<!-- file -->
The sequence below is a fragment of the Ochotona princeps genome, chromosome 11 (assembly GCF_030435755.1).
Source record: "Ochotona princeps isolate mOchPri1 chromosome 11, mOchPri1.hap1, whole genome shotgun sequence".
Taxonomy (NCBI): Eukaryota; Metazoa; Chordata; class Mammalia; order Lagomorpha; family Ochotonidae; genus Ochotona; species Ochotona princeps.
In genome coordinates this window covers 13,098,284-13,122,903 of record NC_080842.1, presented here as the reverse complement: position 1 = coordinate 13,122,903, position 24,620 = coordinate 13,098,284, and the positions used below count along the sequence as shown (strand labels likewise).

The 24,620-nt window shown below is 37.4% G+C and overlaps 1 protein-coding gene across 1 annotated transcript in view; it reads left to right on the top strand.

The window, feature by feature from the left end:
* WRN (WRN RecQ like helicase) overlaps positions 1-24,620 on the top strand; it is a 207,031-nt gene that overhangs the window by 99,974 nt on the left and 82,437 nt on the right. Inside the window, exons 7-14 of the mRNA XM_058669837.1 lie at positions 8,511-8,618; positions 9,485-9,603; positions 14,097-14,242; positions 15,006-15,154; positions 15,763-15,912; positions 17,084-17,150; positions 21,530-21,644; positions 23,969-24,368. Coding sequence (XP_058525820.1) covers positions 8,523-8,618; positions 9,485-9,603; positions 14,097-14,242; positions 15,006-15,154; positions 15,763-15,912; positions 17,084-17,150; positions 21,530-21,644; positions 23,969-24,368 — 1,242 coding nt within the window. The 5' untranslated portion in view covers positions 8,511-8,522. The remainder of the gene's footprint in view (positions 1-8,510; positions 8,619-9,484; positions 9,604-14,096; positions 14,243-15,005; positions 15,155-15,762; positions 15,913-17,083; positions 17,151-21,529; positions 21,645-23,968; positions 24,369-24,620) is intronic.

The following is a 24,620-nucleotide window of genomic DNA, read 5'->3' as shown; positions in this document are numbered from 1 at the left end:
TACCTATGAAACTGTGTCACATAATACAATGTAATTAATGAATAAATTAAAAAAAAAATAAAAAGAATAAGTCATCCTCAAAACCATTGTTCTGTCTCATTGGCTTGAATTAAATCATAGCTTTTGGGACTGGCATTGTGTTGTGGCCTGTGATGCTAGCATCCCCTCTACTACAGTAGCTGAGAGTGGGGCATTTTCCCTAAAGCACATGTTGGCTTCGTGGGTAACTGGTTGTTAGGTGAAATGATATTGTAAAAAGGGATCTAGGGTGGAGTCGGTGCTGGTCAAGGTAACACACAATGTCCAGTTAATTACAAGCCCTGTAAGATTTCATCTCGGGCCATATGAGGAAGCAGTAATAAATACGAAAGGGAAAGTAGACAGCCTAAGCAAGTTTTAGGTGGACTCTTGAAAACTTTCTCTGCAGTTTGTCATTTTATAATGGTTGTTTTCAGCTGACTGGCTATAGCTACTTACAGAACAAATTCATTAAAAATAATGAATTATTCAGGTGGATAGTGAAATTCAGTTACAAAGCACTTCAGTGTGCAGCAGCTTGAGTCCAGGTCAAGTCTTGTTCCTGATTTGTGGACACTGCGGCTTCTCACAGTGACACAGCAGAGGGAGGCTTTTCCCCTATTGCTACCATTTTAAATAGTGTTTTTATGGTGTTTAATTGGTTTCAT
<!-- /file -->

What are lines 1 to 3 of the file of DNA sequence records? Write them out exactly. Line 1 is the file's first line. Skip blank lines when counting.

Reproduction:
The sequence below is a fragment of the Ochotona princeps genome, chromosome 11 (assembly GCF_030435755.1).
Source record: "Ochotona princeps isolate mOchPri1 chromosome 11, mOchPri1.hap1, whole genome shotgun sequence".
Taxonomy (NCBI): Eukaryota; Metazoa; Chordata; class Mammalia; order Lagomorpha; family Ochotonidae; genus Ochotona; species Ochotona princeps.